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male lesser prairie-chicken (Tympanuchus pallidicinctus) takes flight from a lek on the Hoeme Family Farm and Ranch in Gove County, Kansas. Prairie chickens return to the same lek year after year to mate. Males attempt to entice female lesser prairie-chickens with a showy mating display on a lek
In 2023, lesser prairie-chickens officially became a federally threatened species in Kansas, Colorado, Oklahoma, and northern Texas. The population in New Mexico and western Texas was given endangered status with about half of the current population living in western Kansas.
Lesser prairie-chickens are threatened by climate changes (drought or too much rain) and habitat loss. In particular, habitat loss caused by wind energy development. Prairie-chickens need large expanses of open grassland without tall objects (like wind turbines or power lines and power poles) that provide a raptor to perch on.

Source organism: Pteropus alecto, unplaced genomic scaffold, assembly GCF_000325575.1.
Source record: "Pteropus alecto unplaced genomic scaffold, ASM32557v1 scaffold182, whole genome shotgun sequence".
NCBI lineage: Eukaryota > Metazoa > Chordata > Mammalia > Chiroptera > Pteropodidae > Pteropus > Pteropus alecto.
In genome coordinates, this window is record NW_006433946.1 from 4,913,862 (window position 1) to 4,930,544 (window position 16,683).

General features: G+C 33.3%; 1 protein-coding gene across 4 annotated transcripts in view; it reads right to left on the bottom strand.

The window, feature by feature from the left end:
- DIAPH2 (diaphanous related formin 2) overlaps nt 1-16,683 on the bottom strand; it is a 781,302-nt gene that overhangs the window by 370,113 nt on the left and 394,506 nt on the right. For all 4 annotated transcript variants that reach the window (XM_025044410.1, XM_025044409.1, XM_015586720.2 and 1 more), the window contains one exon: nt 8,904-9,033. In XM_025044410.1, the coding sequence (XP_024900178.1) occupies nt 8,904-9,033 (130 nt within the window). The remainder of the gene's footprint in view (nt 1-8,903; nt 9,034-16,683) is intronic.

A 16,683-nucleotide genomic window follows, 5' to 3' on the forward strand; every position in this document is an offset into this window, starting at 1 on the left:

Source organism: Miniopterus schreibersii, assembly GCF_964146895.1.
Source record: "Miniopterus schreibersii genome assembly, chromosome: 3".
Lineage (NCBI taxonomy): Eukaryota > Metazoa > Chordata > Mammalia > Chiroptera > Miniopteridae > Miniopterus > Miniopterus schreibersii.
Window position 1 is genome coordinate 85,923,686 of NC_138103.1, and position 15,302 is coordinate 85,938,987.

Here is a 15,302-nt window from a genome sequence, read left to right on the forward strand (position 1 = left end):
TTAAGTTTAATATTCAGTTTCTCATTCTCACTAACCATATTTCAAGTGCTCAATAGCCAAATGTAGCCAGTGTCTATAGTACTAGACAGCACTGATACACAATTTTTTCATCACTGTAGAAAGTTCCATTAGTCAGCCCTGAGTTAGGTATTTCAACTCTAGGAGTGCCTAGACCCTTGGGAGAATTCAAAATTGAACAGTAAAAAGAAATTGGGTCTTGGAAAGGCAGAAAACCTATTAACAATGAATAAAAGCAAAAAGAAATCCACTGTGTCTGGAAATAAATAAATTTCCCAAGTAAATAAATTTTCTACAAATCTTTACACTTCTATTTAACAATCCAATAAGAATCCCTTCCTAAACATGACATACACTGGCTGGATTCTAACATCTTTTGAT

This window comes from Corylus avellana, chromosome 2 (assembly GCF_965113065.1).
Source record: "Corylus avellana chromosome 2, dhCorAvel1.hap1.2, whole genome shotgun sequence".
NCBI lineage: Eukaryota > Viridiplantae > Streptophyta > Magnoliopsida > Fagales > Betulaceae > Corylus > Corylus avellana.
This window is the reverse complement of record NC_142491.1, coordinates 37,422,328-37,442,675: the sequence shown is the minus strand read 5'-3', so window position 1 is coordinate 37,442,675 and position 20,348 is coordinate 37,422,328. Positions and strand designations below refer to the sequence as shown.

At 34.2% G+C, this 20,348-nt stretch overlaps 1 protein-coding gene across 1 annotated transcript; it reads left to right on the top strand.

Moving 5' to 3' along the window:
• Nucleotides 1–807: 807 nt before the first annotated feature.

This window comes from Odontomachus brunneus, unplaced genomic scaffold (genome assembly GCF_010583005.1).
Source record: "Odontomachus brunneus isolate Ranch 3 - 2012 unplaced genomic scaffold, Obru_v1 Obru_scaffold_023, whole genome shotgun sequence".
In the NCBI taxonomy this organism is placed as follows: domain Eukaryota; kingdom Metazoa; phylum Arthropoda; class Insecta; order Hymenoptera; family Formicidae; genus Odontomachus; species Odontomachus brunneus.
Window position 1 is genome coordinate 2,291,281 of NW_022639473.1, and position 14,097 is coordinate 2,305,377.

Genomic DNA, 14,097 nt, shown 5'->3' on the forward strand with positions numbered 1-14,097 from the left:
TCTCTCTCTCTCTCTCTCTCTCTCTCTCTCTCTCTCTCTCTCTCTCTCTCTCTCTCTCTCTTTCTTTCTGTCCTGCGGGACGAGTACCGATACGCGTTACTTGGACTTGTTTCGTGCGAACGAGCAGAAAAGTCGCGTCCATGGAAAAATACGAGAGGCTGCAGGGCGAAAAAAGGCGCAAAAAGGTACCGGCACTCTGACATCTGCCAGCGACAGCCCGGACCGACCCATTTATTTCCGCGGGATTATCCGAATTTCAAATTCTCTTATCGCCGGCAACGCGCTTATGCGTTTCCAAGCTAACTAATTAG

During courtship on a lek, males inflate their red esophageal air sacs and hold erect pinnae on each side of the neck. They rapidly stomp their feet making a drumming-like sound. The booming call of lesser-prairie chickens, amplified by the air sacs, can be heard as far as a mile away.
- Lesser prairie-chicken flying.jpg
- © John L. Dengler
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America Gove County Hoeme Family Farm and Ranch Hoeme Ranch Kansas Niobrara chalk North America Tympanuchus pallidicinctus U.S. US USA United States United States of America animal animals aves avian bird birds booming grounds dancing grounds fauna fly flying fowl-like birds gallinacean gallinaceous bird grassland grouse horizontal landscape lek lesser prairie-chicken male natural resources nature prairie prairie chicken rock rocks and minerals scenery scenic shortgrass shortgrass prairie wildlife
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- Lesser prairie-chicken